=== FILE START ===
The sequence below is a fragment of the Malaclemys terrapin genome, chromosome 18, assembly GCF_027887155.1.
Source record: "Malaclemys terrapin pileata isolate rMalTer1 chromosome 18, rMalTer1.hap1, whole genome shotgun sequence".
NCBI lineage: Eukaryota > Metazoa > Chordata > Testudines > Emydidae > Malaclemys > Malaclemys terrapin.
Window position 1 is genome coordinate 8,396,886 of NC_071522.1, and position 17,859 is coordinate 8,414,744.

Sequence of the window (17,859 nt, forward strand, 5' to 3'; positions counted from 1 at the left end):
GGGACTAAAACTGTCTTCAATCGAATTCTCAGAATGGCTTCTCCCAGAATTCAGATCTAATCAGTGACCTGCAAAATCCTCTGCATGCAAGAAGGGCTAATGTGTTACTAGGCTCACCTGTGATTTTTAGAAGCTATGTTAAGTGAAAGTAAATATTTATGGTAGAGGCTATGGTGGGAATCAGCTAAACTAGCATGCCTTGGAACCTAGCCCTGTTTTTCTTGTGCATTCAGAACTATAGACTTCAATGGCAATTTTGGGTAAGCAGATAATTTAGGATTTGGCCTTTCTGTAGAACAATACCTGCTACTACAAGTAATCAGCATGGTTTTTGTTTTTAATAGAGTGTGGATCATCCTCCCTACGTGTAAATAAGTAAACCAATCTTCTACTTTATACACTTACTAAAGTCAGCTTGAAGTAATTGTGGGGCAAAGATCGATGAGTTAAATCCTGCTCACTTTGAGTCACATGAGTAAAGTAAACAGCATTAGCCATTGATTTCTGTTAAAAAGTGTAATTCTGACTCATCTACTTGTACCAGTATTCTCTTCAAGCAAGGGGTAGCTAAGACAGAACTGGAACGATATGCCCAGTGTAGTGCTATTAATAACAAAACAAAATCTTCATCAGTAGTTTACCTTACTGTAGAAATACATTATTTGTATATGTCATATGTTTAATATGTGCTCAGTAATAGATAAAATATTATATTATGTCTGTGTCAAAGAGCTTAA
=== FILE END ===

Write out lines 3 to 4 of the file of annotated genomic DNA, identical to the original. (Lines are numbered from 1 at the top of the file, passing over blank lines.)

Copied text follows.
NCBI lineage: Eukaryota > Metazoa > Chordata > Testudines > Emydidae > Malaclemys > Malaclemys terrapin.
Window position 1 is genome coordinate 8,396,886 of NC_071522.1, and position 17,859 is coordinate 8,414,744.